The social security of vulnerable populations needs to be enhanced and gender justice implemented by the Kenyan government with immediate effect. Adequate infrastructure development needs to be implemented both in education and transport that will bring dividends in demography and agriculture. Environment needs to be protected by removing negative politics in multilateral institutions like United Nations. Kyoto protocol needs to be ratified and green and sustainable solutions implemented. The emission and carbon footprint has to be reduced. For agriculture sector, training needs to be imparted to us, the farmers about latest farming technologies and best practices.

The situation is difficult in the agriculture sector of my homeland Kenya. However there is cause for hope, and if the solutions suggested are implemented, there may be a chance for revival and improved development index.

Bibliography for Kenyan Agricultural Sector

Action Contre la Faim. (2014). POST-HARVEST LOSSES AND STRATEGIES TO REDUCE THEM. Action Contre la Faim.

Eliada, G., Emily, D., Rachel, C., & Shirley, M. (2014). A case study of health and agriculture social enterprises in Kenya. London: ODI.

Future Agricultures Consortium. (2006). Agricultural Policy in Kenya: Issues and Processes. Nairobi: Future Agricultures Consortium.

Intrnational growth centre. (2012). Agricultural Financing and Credit Constraints The Role of Middlemen in Marketing and Credit Outcomes in Ghana. Legon: Intrnational growth centre.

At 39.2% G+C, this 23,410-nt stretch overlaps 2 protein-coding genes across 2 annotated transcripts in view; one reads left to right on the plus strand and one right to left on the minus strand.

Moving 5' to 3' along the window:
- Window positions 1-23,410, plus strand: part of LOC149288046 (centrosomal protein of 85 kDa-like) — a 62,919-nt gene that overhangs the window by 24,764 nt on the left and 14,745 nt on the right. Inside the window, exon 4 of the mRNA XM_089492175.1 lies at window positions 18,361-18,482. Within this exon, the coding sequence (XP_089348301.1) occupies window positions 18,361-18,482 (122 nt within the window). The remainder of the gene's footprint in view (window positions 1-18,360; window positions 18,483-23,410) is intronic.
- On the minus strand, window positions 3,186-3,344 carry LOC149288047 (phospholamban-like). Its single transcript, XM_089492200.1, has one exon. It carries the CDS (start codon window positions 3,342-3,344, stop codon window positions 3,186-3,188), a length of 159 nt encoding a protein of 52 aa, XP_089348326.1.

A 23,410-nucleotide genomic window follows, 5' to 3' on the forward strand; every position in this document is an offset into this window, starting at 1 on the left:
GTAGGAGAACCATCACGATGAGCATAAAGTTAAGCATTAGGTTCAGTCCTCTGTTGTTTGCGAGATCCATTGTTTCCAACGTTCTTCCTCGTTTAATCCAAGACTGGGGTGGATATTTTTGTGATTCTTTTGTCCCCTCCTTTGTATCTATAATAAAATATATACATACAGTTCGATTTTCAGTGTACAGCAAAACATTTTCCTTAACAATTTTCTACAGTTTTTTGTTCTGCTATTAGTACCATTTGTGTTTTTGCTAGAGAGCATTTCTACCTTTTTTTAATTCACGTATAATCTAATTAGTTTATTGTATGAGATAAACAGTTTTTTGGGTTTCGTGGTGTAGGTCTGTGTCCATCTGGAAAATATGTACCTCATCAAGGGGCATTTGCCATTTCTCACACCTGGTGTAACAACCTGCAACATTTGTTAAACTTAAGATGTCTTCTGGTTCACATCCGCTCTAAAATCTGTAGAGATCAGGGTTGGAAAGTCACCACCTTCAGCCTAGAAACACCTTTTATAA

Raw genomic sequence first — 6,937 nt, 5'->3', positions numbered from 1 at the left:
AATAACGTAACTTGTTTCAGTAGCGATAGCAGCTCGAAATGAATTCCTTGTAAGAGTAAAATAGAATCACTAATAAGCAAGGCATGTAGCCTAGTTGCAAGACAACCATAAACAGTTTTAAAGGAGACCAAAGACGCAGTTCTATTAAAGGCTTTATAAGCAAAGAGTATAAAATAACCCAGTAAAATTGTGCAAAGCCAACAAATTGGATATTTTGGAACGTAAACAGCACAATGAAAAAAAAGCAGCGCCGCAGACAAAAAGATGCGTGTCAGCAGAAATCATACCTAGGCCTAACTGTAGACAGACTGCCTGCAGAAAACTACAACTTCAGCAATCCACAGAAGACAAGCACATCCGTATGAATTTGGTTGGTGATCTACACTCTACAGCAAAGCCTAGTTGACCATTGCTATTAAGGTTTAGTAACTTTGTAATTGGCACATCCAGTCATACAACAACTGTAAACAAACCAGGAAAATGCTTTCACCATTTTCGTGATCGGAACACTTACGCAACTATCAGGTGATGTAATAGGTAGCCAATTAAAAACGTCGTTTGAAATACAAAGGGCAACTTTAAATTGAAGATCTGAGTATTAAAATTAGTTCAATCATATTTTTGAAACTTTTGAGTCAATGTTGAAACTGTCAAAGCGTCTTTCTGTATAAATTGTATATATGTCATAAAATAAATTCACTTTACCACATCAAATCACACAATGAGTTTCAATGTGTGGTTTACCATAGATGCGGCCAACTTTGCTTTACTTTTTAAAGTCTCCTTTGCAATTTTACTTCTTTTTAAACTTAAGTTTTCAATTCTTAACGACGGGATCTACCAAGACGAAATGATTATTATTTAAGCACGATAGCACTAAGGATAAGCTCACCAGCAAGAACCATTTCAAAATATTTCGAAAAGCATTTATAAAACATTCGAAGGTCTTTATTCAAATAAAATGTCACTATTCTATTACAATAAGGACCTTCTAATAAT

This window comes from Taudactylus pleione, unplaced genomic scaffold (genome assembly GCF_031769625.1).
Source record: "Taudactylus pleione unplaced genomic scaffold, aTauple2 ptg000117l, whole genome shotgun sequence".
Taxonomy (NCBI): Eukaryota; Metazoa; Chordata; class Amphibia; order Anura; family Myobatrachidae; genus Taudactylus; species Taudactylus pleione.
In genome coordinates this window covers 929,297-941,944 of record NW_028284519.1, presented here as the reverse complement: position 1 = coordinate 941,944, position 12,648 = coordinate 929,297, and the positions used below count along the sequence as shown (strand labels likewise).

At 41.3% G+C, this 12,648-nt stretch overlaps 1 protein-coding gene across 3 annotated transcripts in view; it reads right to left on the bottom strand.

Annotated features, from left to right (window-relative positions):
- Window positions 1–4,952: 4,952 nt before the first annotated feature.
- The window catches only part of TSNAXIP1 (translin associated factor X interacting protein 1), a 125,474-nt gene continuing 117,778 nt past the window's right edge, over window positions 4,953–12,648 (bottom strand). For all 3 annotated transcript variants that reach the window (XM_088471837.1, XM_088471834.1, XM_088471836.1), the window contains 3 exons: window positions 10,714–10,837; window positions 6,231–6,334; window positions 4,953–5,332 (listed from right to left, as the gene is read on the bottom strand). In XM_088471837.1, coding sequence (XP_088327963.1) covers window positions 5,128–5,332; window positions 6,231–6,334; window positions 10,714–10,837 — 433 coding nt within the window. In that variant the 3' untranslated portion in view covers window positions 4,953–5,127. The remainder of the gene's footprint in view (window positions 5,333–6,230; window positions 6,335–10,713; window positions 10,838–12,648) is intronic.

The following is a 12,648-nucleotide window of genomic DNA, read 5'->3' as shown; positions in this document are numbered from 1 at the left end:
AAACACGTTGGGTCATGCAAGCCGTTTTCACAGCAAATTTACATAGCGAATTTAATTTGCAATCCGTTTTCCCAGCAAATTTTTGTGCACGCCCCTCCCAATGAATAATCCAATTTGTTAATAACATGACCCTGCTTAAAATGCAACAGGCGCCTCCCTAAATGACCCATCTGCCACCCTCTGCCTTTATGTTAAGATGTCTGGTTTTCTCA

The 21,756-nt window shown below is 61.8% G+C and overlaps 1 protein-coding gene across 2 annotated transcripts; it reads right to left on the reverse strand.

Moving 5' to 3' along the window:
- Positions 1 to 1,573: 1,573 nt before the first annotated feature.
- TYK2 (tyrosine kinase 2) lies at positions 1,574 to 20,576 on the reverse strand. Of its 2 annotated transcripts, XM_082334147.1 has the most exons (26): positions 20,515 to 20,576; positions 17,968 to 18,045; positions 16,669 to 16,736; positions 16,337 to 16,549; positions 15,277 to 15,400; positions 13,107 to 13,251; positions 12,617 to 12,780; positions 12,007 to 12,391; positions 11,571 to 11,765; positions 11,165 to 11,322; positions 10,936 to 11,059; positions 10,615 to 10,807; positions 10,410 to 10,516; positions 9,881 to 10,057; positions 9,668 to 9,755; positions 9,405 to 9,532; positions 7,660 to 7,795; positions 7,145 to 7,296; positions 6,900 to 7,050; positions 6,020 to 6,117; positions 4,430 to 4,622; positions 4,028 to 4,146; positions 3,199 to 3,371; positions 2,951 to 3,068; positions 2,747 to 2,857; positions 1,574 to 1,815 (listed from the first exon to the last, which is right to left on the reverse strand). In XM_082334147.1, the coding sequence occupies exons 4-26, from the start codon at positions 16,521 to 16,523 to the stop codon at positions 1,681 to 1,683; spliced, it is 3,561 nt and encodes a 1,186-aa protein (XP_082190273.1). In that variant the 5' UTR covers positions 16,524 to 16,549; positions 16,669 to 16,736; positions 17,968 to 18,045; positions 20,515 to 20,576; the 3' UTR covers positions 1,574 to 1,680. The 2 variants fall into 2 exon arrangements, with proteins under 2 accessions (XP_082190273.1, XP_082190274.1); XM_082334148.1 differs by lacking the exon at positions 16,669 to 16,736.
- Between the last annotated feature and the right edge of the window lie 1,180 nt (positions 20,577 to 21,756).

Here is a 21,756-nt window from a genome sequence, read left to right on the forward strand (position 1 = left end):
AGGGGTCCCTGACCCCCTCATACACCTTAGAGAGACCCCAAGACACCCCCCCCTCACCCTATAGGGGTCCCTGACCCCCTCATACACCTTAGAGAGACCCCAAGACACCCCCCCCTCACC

jayne, T. (2012). Land constraints in Kenya’s densely populated rural areas: implications for food policy and institutional reform. Food Security .

K., A. (2010). Globalization's effects on world agricultural trade, 1960-2050. . Philosophical transactions of the Royal Society of London. Series B, Biological sciences, , 3007–3021.

KEPSA. (2014). Climate Change and the Agriculture Sector. Nairobi: KEPSA.

Pretty, J., Toulmin, C., & Williams, S. (2011). (2011). Sustainable intensification in African agriculture. . International Journal of Agricultural Sustainability. , 5-24.

Proscovia, R., & Marrit, V. (2019). Effect of market production on rural household food consumption: evidence from Uganda. Food Security , 1051-1070.

Raza, A. R. (2019). Impact of Climate Change on Crops Adaptation and Strategies to Tackle Its Outcome: A Review. . Plants (Basel, Switzerland) .

Satterthwaite, D. M. (2010). Urbanization and its implications for food and farming. Philosophical transactions of the Royal Society of London. Series B, Biological sciences , 2809–2820.

Suharni, R., Chew, B., & Mohd, S. (2016). Challenges of Developing Countries in Complying Quality and Enhancing Standards in Food Industries. Procedia social behavioral Science , 445 – 451 .

United Nations. (2018). the state of food security and nutrition in the world. Geneva: United Nations.

United Nations. (2014). Women's rights are human rights. Geneva: United Nations.